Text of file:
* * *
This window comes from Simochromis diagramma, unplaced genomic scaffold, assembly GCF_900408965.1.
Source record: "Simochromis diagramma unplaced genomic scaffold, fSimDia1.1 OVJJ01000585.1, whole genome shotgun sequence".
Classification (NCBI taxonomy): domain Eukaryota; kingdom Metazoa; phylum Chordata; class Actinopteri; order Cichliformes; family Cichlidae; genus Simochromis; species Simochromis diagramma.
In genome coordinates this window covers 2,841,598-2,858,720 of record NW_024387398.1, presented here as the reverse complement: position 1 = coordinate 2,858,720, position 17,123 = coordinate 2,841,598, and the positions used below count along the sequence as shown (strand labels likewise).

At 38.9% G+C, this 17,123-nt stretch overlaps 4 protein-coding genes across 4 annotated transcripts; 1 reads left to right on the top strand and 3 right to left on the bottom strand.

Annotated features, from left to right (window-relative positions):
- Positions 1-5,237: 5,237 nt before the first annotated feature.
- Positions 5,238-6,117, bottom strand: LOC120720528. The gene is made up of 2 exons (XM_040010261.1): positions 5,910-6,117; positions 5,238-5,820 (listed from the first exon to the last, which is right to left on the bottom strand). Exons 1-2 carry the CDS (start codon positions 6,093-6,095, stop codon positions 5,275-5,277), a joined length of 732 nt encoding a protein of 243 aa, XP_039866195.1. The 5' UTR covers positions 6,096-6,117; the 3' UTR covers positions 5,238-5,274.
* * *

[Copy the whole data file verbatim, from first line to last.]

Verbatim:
This window comes from Simochromis diagramma, unplaced genomic scaffold, assembly GCF_900408965.1.
Source record: "Simochromis diagramma unplaced genomic scaffold, fSimDia1.1 OVJJ01000585.1, whole genome shotgun sequence".
Classification (NCBI taxonomy): domain Eukaryota; kingdom Metazoa; phylum Chordata; class Actinopteri; order Cichliformes; family Cichlidae; genus Simochromis; species Simochromis diagramma.
In genome coordinates this window covers 2,841,598-2,858,720 of record NW_024387398.1, presented here as the reverse complement: position 1 = coordinate 2,858,720, position 17,123 = coordinate 2,841,598, and the positions used below count along the sequence as shown (strand labels likewise).

At 38.9% G+C, this 17,123-nt stretch overlaps 4 protein-coding genes across 4 annotated transcripts; 1 reads left to right on the top strand and 3 right to left on the bottom strand.

Annotated features, from left to right (window-relative positions):
- Positions 1-5,237: 5,237 nt before the first annotated feature.
- Positions 5,238-6,117, bottom strand: LOC120720528. The gene is made up of 2 exons (XM_040010261.1): positions 5,910-6,117; positions 5,238-5,820 (listed from the first exon to the last, which is right to left on the bottom strand). Exons 1-2 carry the CDS (start codon positions 6,093-6,095, stop codon positions 5,275-5,277), a joined length of 732 nt encoding a protein of 243 aa, XP_039866195.1. The 5' UTR covers positions 6,096-6,117; the 3' UTR covers positions 5,238-5,274.